Truckload carriers did a better job at keeping drivers in the third quarter, but the annualized driver turnover rate remains high at large trucking companies, boosting operating and labor costs and making it more difficult for carriers to keep trucks moving.
The turnover rate at large carriers dropped two percentage points to 97 percent in the quarter and fell eight points to 74 percent at companies with less than $30 million in annual revenue, according to the American Trucking Associations’ quarterly Trucking Activity Report.
“Despite this dip, the market for experienced, qualified drivers remains exceptionally tight,” said ATA Chief Economist Bob Costello. “I expect, as the economy continues to pick up, we’ll see that market get even tighter.”
Turnover occurs when truck drivers must be replaced, and high turnover rates mean carriers must hire drivers repeatedly with no net gain in employment. Most often drivers leave one carrier for another, seeking higher pay or more time at home, which means the same pool of qualified drivers circulates among carriers. A 100 percent turnover rate means truckload carriers need to replace the equivalent of their entire driver pool each year just to maintain capacity levels.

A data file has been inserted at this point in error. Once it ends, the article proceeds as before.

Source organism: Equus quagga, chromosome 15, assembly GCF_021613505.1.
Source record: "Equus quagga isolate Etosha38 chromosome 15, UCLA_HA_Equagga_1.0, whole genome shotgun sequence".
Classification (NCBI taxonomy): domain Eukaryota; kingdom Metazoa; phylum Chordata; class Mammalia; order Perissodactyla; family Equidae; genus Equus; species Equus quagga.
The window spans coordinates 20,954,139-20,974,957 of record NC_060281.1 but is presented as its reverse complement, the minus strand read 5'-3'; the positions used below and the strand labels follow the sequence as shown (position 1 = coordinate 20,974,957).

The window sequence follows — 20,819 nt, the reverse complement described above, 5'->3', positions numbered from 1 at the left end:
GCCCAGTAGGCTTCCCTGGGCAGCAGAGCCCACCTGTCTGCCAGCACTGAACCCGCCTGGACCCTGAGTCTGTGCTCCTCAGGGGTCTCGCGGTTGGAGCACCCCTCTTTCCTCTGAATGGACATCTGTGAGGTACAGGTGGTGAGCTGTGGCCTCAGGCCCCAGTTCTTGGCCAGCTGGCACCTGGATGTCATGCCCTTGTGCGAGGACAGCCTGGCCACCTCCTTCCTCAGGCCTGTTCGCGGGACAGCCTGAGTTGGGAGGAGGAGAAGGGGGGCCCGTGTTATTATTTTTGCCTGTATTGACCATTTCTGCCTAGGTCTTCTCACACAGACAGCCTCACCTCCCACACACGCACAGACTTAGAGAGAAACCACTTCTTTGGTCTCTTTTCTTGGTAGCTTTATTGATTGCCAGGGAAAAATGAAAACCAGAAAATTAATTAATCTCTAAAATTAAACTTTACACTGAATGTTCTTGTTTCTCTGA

The cost of turnover for carriers is high. If the cost of hiring a driver averages $5,000, a company with 200 drivers and a 100 percent turnover rate would spend $1 million a year on recruitment alone. High turnover also makes it difficult for fleets to operate efficiently, maximize utilization of tractors and trailers and meet customers’ service expectations.
Driver turnover at large truckload carriers peaked in the second quarter of 2012 at a 106 percent rate, according to the ATA. Smaller carriers hit a peak 94 percent turnover rate in the third quarter of 2012.
The driver turnover rate at less-than-truckload carriers, historically much lower, climbed from 6 percent in the second quarter to 13 percent in the third quarter.